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Influence of systematic increases in treadmill walking speed on gait kinematics after stroke.

Research paper by Christine M CM Tyrell, Margaret A MA Roos, Katherine S KS Rudolph, Darcy S DS Reisman

Indexed on: 22 Jan '11Published on: 22 Jan '11Published in: Physical therapy



Abstract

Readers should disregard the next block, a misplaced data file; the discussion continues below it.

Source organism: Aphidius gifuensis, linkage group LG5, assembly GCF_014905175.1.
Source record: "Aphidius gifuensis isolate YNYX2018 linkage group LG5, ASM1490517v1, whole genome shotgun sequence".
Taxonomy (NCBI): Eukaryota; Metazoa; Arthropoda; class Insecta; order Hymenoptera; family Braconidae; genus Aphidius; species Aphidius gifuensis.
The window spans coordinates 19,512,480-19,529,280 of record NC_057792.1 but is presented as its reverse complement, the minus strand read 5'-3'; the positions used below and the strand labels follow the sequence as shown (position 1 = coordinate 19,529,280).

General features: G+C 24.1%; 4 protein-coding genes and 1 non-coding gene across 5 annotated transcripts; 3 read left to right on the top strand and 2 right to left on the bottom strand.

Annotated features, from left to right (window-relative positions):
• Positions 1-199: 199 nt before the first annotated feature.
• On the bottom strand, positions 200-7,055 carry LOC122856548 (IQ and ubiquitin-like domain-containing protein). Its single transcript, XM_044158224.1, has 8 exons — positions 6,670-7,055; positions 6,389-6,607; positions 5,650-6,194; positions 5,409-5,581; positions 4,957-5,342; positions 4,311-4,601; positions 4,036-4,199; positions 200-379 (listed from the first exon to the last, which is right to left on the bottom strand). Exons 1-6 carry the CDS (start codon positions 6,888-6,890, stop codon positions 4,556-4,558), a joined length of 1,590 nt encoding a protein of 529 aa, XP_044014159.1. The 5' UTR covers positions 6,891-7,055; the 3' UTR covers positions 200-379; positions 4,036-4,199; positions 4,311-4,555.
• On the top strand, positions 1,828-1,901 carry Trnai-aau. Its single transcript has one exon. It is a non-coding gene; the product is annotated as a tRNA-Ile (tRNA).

Fast treadmill training improves walking speed to a greater extent than training at a self-selected speed after stroke. It is unclear whether fast treadmill walking facilitates a more normal gait pattern after stroke, as has been suggested for treadmill training at self-selected speeds. Given the massed stepping practice that occurs during treadmill training, it is important for therapists to understand how the treadmill speed selected influences the gait pattern that is practiced on the treadmill.The purpose of this study was to characterize the effect of systematic increases in treadmill speed on common gait deviations observed after stroke.A repeated-measures design was used.Twenty patients with stroke walked on a treadmill at their self-selected walking speed, their fastest speed, and 2 speeds in between. Using a motion capture system, spatiotemporal gait parameters and kinematic gait compensations were measured.Significant improvements in paretic- and nonparetic-limb step length and in single- and double-limb support were found. Asymmetry of these measures improved only for step length. Significant improvements in paretic hip extension, trailing limb position, and knee flexion during swing also were found as speed increased. No increases in circumduction or hip hiking were found with increasing speed. Limitations Caution should be used when generalizing these results to survivors of a stroke with a self-selected walking speed of less than 0.4 m/s. This study did not address changes with speed during overground walking.Faster treadmill walking facilitates a more normal walking pattern after stroke, without concomitant increases in common gait compensations, such as circumduction. The improvements in gait deviations were observed with small increases in walking speed.